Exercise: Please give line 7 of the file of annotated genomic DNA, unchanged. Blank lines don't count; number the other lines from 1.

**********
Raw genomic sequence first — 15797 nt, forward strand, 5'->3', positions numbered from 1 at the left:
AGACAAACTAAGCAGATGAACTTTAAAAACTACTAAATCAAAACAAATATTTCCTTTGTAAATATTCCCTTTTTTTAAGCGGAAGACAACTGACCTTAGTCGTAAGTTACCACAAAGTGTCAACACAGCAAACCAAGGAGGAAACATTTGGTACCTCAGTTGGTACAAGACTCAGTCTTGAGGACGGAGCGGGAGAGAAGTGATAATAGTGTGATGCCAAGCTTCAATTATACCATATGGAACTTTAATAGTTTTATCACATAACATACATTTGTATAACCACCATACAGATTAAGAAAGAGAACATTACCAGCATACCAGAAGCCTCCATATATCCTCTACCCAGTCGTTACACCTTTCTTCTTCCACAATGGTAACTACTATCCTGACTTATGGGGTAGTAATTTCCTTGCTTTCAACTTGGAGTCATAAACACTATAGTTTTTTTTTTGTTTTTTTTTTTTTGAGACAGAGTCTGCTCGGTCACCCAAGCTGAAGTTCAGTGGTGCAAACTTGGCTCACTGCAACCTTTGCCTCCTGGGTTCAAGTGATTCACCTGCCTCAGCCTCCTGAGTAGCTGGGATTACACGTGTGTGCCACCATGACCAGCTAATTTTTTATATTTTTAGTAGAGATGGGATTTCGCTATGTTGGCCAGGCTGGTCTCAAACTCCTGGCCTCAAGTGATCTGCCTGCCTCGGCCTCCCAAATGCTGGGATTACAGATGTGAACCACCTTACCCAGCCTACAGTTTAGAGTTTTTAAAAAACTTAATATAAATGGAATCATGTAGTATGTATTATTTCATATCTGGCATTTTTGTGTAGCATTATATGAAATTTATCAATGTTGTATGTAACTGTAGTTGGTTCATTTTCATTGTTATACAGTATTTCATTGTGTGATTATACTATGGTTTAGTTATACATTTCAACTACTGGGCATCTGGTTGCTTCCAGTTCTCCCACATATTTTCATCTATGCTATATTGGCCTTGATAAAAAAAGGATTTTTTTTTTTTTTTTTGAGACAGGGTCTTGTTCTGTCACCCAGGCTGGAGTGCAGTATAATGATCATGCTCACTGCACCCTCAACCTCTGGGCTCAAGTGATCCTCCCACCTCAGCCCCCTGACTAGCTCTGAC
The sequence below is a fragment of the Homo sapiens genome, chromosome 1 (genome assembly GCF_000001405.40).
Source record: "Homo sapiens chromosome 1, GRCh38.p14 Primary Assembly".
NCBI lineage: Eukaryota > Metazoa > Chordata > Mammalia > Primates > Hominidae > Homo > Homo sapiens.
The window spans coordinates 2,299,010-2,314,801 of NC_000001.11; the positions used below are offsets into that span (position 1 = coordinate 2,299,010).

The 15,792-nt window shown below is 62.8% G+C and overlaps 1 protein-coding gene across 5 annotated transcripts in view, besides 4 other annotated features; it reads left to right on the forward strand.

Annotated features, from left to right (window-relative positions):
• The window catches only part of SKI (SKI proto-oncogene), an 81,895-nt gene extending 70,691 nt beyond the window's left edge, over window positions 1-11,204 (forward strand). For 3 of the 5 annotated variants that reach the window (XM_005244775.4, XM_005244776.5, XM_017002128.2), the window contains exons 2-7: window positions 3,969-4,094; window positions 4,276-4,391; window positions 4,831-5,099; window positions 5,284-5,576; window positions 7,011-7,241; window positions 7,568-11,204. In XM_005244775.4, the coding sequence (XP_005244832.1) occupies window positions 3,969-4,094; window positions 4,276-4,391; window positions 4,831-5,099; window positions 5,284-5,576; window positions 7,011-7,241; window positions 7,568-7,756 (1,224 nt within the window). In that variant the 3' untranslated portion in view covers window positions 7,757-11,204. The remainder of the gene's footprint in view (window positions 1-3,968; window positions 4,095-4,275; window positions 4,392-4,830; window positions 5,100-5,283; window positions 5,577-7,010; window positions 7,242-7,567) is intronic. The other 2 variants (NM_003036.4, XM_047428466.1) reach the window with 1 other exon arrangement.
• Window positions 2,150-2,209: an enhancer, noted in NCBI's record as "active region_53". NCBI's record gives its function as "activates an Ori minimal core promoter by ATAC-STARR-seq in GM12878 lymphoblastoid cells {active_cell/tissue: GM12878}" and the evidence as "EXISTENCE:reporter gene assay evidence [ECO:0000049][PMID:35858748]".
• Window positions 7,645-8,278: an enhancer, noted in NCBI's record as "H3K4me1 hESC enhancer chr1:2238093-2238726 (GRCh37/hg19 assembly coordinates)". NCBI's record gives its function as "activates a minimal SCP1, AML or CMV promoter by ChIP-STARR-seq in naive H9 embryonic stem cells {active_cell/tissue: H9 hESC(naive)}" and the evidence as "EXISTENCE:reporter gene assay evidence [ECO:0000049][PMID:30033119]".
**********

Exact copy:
The 15,792-nt window shown below is 62.8% G+C and overlaps 1 protein-coding gene across 5 annotated transcripts in view, besides 4 other annotated features; it reads left to right on the forward strand.